This article covers routing, BGP and the resources that make up the internet.


  • BGP is the routing protocol that ensures data gets to the right place on the internet.
  • It works by exchanging information between routers in different Autonomous Systems (AS).
  • Each AS is assigned a unique number called an ASN.
  • Companies can get their own ASN and IP addresses through a regional internet registry.
  • The minimum size of a route announced to the internet and that can be acquired (and protected) is a /24 block.
  • The cost of protecting a customers announcement (/24+) will be higher than that of a single /32

During this article we will use CIDR suffixes to represent the size of a route. For example, a /24 is a route that can hold 256 IP addresses. A /32 is a single IP address. For more information on CIDR please see this article.

Border Gateway Protocol (BGP)

BGP is the routing protocol used to exchange routing information between routers in different autonomous systems (AS) on the Internet. It is the backbone of the Internet, responsible for making sure that data gets from one place to another in the most efficient and reliable way possible.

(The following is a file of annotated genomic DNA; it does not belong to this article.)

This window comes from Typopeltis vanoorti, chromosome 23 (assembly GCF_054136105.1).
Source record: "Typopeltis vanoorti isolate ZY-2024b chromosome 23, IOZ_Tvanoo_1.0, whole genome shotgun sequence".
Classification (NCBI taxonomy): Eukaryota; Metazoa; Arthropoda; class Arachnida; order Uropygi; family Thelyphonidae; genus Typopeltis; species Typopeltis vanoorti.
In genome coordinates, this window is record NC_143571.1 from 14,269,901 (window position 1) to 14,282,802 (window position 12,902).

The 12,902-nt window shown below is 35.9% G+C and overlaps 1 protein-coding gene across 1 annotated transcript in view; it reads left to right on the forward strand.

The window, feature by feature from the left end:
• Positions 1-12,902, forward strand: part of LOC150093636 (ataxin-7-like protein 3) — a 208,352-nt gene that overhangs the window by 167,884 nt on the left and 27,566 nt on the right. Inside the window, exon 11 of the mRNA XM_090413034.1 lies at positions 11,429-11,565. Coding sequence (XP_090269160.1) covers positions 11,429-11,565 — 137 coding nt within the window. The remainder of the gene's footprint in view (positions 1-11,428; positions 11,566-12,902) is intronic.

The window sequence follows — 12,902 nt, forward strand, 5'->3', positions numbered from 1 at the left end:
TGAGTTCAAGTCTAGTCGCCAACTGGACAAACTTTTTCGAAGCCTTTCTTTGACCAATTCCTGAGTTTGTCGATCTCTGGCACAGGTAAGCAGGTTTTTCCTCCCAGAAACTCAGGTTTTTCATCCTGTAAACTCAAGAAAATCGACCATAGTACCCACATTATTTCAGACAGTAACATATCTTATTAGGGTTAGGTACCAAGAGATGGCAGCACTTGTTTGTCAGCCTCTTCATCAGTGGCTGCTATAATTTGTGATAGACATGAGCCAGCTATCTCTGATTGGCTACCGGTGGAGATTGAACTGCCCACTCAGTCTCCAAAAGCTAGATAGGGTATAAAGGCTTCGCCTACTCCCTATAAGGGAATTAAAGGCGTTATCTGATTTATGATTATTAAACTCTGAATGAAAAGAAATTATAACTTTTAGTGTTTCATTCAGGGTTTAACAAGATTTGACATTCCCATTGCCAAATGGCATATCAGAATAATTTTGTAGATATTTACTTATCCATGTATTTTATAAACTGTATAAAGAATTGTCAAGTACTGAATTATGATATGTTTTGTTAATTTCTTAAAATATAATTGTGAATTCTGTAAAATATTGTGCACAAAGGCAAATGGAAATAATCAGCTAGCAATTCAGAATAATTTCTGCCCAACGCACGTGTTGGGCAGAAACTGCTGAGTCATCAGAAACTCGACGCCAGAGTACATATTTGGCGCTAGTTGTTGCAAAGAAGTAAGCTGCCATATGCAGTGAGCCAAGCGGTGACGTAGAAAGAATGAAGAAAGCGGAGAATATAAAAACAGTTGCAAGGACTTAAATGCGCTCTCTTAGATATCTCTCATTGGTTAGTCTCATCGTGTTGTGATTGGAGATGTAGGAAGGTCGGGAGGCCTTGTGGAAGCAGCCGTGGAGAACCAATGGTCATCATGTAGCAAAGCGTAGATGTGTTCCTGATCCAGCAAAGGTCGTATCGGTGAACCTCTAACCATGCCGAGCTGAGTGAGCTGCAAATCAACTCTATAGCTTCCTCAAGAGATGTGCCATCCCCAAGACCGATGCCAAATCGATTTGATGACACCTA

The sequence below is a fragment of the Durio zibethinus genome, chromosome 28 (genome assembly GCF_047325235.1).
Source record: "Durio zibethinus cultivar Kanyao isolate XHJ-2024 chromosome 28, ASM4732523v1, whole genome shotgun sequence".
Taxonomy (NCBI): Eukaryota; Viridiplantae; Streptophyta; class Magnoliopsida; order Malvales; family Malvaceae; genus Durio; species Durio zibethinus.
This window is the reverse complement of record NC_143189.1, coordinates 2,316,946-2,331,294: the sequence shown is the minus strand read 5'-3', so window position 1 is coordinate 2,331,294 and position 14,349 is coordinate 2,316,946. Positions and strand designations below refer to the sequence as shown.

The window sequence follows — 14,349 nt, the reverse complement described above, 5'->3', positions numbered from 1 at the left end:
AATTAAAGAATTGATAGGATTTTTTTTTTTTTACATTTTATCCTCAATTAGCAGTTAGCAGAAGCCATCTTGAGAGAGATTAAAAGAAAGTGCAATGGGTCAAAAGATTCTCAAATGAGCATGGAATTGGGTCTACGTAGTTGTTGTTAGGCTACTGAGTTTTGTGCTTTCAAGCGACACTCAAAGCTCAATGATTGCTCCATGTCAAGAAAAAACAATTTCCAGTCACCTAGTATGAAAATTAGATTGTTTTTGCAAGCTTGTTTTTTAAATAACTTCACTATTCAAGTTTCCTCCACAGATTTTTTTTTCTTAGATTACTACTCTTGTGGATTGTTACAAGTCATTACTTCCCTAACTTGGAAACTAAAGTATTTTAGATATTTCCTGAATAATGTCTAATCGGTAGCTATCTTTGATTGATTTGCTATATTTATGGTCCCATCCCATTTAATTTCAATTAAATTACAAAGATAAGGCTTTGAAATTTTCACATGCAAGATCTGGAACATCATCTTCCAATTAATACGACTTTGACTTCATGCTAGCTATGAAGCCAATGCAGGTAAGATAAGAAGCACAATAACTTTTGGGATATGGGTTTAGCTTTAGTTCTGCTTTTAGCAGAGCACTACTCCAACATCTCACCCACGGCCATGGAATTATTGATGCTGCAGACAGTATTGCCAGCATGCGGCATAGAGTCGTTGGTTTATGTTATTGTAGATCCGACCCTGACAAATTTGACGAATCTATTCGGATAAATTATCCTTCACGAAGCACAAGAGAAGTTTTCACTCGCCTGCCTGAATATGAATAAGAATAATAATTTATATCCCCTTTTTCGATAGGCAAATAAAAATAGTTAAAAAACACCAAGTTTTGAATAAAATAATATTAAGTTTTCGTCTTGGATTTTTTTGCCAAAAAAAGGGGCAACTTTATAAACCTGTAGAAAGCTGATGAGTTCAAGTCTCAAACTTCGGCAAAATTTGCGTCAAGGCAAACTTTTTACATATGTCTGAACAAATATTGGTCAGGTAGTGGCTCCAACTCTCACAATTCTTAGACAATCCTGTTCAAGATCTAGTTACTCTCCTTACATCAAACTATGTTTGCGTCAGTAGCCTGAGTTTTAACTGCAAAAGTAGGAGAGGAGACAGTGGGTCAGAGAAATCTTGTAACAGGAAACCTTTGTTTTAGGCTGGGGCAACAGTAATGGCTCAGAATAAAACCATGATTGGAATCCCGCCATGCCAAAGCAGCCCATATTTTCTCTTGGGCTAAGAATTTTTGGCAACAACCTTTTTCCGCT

Traffic is moved from one network to another via Peers and Transits. Transit providers are companies who are paid to move traffic between two networks and possibly to other transit providers in order to reach networks that are not directly connected. Peers are companies who are connected to each other and move traffic between their networks or the networks of paying customers.

An IXP (or IX) is a company that operates a physical location where networks can connect to each other via peering. IXPs are often used by transit providers to connect to other transit providers and by peers to connect to other peers. IXPs are also used by ISPs to connect to other ISPs.

Outgoing routes (egress traffic)

BGP is used for detirminging the route traffic will take on its way to a network according to specific rules and the configuration of the route source.